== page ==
Northern Territory Government

Roll of Honour

Media Coverage of the Bombing of Darwin

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19 February 1942

The newspaper and newsreel coverage at the time of the bombing of Darwin appears to have recorded the events as thoroughly as was possible in the 1940s. It is sometimes said, however, that the rest of Australia did not fully grasp the gravity of the attack, and that many people did not hear about the bombing at all.

As with most catastrophic events, initial newspaper reports contained incomplete and varying estimates of casualties and damages. The media coverage of the bombing of Darwin began with a report in the Barrier Miner of the message sent from the Postmaster-General's wireless station:

‘Air raid Darwin started. Station closing down.'

The Barrier Miner scooped the press with the article Japs Drop Bombs On Darwin on the afternoon of 19 February, but there was very little detail available at that time, and the article is a bare account of the government's press release.

A fine example of a newspaper report comes from the Cairns Post on 21 February 1942. Headlined STOP PRESS!, the article provided first-hand accounts of the bombing from evacuees arriving in Townsville:

Vivid stories of the raids on Darwin were told by air passengers who reached Townsville to-night. One man who had been through raids in England said the first attack on Darwin was the worst he had ever experienced. It was a blitz of the most ferocious kind. There was very little warning, and most people were still running for shelters when the bombs began to fall.

The Japanese bombed from 8000 to 9000 feet, and used probably 500lb. bombs. The post office received a direct hit and nine persons were killed. Some of the girls met their death at their posts in the telephone exchange.

Another passenger said the bombers came over in seven or eight waves. There were nine machines to a wave, and they came over at intervals of about three minutes. The dive-bombers came down to within 100 feet of the ground, bombing and machine gunning.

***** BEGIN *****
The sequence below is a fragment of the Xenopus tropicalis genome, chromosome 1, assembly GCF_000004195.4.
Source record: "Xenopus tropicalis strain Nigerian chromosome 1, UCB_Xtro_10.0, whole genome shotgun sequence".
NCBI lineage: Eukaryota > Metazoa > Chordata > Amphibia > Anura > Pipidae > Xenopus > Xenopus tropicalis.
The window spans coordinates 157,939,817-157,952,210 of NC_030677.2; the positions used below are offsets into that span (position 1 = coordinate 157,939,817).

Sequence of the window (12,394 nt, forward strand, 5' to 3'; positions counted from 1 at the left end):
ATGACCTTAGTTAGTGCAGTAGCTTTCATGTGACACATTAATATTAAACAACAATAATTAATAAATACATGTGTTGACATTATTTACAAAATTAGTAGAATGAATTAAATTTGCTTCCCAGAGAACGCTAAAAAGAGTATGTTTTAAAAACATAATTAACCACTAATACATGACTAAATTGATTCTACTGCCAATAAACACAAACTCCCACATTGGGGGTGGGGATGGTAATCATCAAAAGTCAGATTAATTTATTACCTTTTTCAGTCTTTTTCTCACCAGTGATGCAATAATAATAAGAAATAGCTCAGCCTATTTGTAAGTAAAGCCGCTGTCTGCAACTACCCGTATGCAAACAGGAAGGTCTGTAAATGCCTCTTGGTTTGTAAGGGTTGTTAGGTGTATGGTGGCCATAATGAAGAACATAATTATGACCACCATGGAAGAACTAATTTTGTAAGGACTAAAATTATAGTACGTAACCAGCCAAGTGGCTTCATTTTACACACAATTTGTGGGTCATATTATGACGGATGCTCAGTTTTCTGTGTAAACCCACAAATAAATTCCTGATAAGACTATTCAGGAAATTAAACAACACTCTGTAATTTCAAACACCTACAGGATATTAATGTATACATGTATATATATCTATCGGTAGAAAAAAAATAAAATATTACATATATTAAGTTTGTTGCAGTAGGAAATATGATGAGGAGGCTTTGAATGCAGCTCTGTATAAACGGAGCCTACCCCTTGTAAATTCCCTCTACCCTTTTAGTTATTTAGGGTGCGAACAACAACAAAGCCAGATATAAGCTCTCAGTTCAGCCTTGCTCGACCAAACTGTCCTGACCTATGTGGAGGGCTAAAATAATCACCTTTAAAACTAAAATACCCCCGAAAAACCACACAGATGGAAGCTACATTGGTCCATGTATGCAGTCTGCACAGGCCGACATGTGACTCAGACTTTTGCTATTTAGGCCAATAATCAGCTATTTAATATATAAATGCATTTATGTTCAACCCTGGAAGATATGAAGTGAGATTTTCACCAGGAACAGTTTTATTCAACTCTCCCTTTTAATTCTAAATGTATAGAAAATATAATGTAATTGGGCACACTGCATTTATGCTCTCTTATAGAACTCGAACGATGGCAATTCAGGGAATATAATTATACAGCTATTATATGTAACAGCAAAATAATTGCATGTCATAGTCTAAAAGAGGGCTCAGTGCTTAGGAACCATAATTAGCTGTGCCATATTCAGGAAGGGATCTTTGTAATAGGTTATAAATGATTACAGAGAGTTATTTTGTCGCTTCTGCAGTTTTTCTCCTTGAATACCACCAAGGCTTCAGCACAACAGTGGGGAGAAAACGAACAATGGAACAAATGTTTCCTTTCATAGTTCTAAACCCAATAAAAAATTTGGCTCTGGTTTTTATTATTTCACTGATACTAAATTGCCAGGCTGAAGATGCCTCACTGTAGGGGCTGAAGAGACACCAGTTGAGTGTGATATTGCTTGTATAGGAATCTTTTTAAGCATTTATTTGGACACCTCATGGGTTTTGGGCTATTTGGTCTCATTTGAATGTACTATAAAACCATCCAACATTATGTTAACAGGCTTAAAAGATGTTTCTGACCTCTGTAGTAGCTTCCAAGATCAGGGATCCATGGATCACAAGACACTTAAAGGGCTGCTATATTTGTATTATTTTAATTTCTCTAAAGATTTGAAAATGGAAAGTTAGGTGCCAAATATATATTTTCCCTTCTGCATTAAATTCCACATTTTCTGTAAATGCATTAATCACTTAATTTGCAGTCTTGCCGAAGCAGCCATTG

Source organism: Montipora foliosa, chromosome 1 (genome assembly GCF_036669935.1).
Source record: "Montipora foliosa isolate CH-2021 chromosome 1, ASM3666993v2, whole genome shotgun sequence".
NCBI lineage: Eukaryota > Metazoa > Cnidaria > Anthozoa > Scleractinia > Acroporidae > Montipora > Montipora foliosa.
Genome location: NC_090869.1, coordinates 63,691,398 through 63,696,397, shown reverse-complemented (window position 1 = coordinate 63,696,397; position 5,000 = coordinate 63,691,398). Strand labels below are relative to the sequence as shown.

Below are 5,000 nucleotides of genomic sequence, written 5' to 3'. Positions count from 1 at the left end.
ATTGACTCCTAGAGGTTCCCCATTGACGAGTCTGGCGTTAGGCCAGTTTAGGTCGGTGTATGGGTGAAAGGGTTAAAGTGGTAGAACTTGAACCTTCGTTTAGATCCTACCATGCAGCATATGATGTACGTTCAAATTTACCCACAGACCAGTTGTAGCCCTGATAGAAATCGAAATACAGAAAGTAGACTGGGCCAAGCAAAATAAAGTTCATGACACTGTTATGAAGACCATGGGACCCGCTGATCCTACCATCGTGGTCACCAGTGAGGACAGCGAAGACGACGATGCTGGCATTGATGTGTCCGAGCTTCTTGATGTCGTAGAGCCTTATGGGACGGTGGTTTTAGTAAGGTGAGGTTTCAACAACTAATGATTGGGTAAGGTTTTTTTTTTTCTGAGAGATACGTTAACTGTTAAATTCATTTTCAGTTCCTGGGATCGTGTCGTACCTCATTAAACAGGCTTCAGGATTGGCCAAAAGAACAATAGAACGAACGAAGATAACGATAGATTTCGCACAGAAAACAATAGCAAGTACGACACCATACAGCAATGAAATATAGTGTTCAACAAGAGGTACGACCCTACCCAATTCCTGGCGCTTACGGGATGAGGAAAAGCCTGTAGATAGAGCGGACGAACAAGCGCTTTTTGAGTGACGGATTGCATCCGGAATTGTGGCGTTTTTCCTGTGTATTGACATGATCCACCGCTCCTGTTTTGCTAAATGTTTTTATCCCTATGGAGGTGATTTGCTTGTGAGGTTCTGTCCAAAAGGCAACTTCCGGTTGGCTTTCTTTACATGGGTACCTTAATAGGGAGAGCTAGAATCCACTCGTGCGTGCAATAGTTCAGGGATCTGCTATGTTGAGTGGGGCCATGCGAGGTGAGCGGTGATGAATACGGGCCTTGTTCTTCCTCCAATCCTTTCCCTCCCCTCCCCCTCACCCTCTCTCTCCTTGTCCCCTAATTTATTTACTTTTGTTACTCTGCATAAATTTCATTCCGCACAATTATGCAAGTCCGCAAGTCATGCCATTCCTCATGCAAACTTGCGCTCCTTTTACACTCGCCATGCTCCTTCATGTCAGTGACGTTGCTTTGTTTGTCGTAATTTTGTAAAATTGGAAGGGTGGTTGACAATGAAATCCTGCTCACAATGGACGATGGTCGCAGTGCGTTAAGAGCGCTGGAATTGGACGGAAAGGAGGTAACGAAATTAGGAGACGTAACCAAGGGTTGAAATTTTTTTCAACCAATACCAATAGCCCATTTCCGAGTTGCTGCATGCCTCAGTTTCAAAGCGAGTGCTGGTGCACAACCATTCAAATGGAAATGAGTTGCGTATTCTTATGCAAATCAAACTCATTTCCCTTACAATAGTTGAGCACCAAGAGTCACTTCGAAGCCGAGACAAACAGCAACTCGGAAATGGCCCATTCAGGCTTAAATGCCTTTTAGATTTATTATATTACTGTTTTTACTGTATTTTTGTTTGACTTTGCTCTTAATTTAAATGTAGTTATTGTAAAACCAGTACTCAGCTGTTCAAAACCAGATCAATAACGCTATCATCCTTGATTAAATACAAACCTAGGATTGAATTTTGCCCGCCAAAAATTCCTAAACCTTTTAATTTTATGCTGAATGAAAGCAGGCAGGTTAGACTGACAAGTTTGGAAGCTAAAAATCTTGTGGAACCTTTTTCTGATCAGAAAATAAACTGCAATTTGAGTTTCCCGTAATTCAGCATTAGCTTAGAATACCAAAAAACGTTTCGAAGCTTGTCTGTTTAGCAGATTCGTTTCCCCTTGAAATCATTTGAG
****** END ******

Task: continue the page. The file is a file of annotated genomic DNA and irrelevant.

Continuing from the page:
All the eye-witnesses paid a tribute to the excellence of the A.R.P. and Ambulance organisation. The injured persons were carried to the Hospital but this building too was hit by a bomb and damaged. The medical staff and nurses did wonderful work. There was second raid about 11a.m. (sic) In this 54 machines were engaged, in two formations of 27 each.


The number of planes in the first attack was initially under-estimated by about one hundred. This confusion is understandable. The 188 planes in the first wave divided into four sections: nine zeros arrived near Vesteys Beach and shot down Pell's 33rd Pursuit Squadron, then went on to attack ships near the harbour; a second force pattern-bombed the town; a third force attacked the airfield, and did not go near the town; and a fourth group dive bombed the ships in the harbour. There was no single vantage point which would allow an observer to view all the formations simultaneously.

The number of aircraft subsequently reported by the Lowe commission was also inaccurate. It was many years afterwards that the number of 188 in the first raid and 54 in the second was established. At the time, Air Marshall Williams thought there were 27 high level bombers, and 50 dive bombers and fighters. This is less than half of the actual numbers. No wonder the newspapers got it wrong. Most papers reported the planes in the first raid were twin engine, but in fact they were all single engine planes.

An accurate count of bodies was not immediately available. By early March, Police Sergeant Birt recorded that 160 bodies had been recovered for burial. There were some bodies in the town which were not located for some days after the bombing. The US Navy, which suffered 103 of the deaths on that day, did not release figures in Australia.

Precise details of military casualties and damage were not reported by the Australian Government, on the advice of Chiefs of Staff, 'as to do so would give valuable information to the enemy'.

The Sydney Morning Herald published the Prime Minister's first statement on 20 February, in an article headlined, Two Big Air Raids On Darwin; 93 Japanese Bombers Take Part; Fighter Escort:

''Damage to property was considerable," he said, "but reports so far to hand do not give precise particulars about the loss of life."

"The Government regards the attacks as most grave, and makes it quite clear that a severe blow has been struck on Australian soil."

"The statement that has been made is official and authoritative," he said. "Nothing has been hidden. There is no ground for any rumour. If rumours circulate, take no notice of them, and deal sharply with any person who circulates them."